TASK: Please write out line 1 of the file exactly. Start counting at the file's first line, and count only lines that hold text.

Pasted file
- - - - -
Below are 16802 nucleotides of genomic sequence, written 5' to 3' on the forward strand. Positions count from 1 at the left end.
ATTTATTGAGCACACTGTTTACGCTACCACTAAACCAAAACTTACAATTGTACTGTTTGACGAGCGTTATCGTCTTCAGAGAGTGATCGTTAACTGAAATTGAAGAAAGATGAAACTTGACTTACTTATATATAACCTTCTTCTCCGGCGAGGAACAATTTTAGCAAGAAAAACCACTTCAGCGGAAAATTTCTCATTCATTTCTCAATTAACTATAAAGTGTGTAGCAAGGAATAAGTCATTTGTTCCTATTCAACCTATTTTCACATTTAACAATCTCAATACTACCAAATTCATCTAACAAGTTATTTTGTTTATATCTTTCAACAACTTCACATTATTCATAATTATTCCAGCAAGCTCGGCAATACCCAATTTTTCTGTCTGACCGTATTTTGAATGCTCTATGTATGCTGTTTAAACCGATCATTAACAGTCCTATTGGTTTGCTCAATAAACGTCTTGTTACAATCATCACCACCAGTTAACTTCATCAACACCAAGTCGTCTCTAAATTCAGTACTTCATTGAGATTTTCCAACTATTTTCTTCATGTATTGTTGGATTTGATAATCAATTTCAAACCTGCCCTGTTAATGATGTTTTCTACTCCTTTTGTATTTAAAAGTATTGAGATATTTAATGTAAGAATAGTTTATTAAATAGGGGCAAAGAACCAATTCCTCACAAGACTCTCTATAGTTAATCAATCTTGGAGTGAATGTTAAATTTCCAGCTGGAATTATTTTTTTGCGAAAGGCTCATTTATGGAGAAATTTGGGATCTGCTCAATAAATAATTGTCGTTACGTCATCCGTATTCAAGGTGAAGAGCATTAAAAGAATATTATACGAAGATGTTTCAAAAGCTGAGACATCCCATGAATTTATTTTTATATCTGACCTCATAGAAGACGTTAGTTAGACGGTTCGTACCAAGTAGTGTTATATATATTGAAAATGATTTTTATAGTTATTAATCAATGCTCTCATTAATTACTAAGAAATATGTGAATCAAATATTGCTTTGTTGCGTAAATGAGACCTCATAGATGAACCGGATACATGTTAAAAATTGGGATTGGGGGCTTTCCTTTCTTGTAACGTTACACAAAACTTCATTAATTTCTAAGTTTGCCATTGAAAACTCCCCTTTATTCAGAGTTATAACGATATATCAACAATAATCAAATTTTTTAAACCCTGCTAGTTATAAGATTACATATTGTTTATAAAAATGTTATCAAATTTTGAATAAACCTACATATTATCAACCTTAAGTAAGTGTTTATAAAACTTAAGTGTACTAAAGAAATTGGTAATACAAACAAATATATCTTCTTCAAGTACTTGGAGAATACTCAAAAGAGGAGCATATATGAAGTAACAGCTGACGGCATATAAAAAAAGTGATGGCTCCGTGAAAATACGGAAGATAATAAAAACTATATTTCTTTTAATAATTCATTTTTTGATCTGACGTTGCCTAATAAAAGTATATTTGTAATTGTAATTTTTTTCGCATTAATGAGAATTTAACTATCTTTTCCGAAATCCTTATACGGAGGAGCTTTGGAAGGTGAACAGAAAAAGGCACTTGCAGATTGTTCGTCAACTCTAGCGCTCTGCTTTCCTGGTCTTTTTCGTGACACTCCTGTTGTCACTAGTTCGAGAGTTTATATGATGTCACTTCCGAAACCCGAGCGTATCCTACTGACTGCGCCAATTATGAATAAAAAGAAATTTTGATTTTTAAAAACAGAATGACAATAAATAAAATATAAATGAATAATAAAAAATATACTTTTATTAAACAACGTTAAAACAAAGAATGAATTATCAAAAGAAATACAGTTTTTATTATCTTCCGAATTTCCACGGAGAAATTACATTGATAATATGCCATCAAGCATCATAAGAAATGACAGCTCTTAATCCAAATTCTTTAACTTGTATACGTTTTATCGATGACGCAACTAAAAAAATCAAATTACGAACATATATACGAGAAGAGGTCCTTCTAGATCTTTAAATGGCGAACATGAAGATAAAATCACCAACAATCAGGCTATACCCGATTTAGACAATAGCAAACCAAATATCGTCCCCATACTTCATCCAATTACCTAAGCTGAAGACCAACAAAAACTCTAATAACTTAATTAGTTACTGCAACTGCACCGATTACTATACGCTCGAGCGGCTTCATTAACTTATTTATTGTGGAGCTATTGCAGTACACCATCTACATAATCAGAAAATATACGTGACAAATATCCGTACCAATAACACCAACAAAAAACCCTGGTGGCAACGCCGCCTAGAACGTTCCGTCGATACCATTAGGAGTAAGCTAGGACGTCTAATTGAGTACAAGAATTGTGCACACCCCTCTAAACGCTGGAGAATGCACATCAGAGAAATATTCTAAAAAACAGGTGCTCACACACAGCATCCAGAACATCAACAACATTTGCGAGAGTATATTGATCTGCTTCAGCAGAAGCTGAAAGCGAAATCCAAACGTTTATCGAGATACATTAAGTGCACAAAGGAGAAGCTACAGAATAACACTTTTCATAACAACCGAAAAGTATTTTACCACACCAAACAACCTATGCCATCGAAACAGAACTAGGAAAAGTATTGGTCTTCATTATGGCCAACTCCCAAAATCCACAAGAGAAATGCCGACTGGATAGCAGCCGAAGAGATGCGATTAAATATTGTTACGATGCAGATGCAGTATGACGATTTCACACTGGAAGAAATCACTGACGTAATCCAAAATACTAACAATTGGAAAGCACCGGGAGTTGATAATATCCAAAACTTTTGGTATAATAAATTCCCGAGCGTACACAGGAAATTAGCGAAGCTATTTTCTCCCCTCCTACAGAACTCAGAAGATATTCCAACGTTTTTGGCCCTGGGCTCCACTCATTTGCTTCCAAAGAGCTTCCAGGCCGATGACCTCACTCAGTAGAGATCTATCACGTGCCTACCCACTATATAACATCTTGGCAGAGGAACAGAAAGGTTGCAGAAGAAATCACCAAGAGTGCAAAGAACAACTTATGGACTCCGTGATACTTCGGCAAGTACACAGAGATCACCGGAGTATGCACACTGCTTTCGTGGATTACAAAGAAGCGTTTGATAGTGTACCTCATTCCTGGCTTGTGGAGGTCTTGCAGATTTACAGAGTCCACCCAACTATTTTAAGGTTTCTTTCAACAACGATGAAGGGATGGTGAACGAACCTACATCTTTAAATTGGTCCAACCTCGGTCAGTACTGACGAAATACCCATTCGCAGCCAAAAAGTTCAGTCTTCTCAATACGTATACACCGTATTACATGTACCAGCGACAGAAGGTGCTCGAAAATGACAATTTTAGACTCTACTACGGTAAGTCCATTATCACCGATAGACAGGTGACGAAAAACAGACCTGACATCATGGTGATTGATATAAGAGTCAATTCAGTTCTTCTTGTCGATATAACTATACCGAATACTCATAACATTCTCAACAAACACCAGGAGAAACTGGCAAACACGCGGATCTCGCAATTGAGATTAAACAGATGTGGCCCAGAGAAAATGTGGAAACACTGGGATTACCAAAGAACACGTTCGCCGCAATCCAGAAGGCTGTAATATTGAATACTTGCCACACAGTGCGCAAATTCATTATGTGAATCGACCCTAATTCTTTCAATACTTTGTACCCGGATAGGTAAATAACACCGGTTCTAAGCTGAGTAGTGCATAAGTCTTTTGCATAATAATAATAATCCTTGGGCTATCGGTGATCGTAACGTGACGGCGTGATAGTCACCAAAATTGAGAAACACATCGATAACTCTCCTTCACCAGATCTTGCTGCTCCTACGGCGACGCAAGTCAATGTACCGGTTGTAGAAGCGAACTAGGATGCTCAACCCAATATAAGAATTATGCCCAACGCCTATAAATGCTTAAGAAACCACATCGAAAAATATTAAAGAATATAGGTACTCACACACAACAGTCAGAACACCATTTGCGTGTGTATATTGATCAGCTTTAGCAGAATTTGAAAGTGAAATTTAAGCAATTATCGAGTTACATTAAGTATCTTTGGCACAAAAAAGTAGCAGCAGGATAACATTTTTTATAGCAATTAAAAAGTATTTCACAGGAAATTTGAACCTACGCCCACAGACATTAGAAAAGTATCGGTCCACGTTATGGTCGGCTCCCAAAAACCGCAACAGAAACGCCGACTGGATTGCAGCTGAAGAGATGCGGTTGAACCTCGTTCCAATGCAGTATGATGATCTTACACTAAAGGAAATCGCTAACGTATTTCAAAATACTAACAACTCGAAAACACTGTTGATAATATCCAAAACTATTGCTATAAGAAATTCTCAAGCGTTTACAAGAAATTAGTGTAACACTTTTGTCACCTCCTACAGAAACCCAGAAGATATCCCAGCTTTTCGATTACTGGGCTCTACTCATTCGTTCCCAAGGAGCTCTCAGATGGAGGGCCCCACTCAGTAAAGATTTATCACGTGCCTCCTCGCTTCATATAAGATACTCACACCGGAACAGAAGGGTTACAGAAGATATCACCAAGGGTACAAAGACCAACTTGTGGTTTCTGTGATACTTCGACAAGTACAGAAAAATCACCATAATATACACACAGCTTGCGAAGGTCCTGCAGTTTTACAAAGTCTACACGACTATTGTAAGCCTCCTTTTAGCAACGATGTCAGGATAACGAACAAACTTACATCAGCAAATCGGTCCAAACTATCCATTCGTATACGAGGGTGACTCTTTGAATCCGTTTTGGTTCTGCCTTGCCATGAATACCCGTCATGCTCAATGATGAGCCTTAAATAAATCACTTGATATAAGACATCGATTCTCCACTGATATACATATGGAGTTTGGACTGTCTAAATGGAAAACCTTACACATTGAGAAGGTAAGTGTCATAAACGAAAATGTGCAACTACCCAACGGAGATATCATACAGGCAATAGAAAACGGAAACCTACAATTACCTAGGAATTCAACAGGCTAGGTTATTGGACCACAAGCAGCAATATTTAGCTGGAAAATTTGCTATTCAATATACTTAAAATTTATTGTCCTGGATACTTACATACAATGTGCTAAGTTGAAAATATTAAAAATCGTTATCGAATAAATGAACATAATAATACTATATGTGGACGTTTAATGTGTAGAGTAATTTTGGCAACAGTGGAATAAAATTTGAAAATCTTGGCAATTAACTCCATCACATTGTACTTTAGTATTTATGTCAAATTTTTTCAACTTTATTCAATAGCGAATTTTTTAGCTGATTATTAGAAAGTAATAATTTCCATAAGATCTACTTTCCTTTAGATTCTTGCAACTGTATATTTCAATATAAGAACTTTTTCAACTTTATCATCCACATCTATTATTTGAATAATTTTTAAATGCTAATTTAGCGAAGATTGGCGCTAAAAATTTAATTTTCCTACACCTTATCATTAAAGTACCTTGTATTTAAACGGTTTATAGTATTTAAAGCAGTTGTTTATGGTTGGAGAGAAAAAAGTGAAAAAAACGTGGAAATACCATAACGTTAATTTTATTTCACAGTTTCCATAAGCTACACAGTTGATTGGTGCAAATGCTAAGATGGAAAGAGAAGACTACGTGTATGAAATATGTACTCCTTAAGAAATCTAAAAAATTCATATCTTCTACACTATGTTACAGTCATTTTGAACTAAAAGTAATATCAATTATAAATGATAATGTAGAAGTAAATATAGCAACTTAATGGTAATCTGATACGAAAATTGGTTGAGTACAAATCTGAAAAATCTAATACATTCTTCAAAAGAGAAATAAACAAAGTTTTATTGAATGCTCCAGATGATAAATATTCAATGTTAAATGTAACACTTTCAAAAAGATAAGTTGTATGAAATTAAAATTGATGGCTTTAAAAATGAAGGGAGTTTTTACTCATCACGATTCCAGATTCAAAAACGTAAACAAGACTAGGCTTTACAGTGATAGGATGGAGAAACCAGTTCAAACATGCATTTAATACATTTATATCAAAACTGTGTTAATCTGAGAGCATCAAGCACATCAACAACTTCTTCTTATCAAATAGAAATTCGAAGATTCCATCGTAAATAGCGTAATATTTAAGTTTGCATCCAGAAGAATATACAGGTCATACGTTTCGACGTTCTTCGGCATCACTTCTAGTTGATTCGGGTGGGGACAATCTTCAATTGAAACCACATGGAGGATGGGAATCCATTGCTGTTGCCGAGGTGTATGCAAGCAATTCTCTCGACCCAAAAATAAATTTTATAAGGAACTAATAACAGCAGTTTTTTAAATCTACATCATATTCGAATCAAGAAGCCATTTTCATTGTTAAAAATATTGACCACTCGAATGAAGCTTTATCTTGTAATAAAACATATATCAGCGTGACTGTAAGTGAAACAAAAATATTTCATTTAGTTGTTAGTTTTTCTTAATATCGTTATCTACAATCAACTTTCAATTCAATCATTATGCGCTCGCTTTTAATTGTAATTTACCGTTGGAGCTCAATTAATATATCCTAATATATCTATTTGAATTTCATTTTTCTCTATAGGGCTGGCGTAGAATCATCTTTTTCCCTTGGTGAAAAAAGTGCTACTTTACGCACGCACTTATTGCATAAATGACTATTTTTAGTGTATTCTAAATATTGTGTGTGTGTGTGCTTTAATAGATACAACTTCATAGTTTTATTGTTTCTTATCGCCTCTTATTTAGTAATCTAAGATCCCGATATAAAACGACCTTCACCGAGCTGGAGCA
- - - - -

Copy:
Below are 16802 nucleotides of genomic sequence, written 5' to 3' on the forward strand. Positions count from 1 at the left end.